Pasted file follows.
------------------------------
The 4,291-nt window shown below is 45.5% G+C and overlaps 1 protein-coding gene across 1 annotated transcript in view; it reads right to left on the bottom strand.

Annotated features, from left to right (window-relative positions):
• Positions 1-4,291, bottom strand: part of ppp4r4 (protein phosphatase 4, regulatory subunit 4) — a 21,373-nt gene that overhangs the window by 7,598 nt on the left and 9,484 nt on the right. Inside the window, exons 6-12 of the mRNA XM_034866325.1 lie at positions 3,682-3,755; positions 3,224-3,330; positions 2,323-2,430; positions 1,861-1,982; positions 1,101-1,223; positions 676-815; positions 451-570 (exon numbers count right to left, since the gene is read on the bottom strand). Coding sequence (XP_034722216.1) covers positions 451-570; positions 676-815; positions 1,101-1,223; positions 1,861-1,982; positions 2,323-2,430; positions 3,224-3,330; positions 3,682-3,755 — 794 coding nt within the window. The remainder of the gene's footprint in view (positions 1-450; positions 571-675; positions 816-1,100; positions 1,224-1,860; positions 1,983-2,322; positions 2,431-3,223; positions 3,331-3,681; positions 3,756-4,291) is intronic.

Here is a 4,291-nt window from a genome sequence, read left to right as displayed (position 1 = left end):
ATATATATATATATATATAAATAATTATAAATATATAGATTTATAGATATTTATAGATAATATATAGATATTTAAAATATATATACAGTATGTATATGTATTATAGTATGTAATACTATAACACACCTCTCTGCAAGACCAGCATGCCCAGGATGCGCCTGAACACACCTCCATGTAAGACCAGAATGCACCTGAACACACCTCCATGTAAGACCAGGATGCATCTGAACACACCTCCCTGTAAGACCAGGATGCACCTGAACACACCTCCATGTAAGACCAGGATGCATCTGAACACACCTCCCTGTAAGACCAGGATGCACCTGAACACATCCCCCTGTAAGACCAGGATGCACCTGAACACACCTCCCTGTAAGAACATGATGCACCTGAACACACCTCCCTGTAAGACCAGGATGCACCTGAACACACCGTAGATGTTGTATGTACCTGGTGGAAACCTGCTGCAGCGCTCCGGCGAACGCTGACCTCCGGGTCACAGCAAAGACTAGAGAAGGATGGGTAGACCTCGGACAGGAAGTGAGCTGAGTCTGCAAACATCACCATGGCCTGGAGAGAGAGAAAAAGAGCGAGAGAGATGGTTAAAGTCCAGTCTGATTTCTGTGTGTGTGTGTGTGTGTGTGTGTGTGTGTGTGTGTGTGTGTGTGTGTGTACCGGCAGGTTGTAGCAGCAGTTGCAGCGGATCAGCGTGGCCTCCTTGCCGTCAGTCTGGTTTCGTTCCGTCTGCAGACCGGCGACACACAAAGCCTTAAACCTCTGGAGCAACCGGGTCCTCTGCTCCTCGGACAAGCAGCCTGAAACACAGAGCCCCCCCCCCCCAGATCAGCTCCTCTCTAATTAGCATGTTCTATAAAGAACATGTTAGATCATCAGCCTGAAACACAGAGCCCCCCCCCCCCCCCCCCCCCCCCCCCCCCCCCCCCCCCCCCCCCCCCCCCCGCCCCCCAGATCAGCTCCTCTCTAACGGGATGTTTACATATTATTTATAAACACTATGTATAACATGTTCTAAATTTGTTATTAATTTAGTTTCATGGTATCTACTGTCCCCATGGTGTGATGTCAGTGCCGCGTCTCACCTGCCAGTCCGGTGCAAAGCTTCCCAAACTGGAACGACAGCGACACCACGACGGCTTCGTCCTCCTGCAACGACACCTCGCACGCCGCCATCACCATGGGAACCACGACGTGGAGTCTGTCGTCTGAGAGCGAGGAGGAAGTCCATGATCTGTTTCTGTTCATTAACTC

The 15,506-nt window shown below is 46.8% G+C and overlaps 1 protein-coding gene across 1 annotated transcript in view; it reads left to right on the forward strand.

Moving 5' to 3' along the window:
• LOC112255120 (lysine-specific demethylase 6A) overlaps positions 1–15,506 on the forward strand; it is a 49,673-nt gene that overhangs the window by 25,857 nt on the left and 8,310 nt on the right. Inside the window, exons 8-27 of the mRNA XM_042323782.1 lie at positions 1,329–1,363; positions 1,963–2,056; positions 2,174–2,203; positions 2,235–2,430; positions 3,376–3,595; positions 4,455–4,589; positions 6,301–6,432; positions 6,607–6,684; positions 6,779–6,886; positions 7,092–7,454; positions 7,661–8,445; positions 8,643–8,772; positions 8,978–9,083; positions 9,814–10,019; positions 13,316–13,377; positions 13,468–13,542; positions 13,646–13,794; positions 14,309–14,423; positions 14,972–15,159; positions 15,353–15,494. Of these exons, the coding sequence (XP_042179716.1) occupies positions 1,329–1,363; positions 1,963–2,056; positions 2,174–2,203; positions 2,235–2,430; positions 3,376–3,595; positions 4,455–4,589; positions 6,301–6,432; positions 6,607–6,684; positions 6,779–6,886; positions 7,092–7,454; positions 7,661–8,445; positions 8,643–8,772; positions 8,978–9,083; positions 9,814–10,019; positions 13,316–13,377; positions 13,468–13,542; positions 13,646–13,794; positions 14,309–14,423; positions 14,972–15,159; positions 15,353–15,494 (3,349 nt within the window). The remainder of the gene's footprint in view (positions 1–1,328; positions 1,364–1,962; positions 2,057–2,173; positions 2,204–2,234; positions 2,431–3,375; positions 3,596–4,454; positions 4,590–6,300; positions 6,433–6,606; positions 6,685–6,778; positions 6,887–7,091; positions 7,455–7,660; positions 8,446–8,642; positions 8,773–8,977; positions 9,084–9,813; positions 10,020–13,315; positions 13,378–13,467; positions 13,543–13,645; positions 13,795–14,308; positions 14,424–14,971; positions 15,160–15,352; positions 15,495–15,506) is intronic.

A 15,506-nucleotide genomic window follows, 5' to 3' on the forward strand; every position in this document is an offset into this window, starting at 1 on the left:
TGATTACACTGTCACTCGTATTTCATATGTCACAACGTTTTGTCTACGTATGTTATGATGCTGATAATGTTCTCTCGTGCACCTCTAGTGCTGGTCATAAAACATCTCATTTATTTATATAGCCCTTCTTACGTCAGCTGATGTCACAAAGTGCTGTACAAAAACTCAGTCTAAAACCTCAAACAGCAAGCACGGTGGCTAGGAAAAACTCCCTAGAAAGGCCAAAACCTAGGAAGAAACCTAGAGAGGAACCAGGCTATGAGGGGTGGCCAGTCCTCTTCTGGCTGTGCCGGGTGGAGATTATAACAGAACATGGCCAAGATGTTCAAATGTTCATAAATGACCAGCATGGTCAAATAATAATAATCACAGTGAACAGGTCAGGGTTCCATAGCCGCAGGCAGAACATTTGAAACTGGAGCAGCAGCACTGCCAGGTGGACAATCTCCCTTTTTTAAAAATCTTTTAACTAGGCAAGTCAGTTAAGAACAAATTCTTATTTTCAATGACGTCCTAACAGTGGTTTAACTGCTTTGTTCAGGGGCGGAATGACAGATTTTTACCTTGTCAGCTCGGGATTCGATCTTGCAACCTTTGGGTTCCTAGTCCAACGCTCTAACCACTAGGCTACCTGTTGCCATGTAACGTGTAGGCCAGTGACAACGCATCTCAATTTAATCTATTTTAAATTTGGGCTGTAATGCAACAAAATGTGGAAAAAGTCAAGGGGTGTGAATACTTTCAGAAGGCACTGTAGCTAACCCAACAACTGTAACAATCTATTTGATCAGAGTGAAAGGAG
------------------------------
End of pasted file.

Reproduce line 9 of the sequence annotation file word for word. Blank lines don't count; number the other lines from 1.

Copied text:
A 15,506-nucleotide genomic window follows, 5' to 3' on the forward strand; every position in this document is an offset into this window, starting at 1 on the left: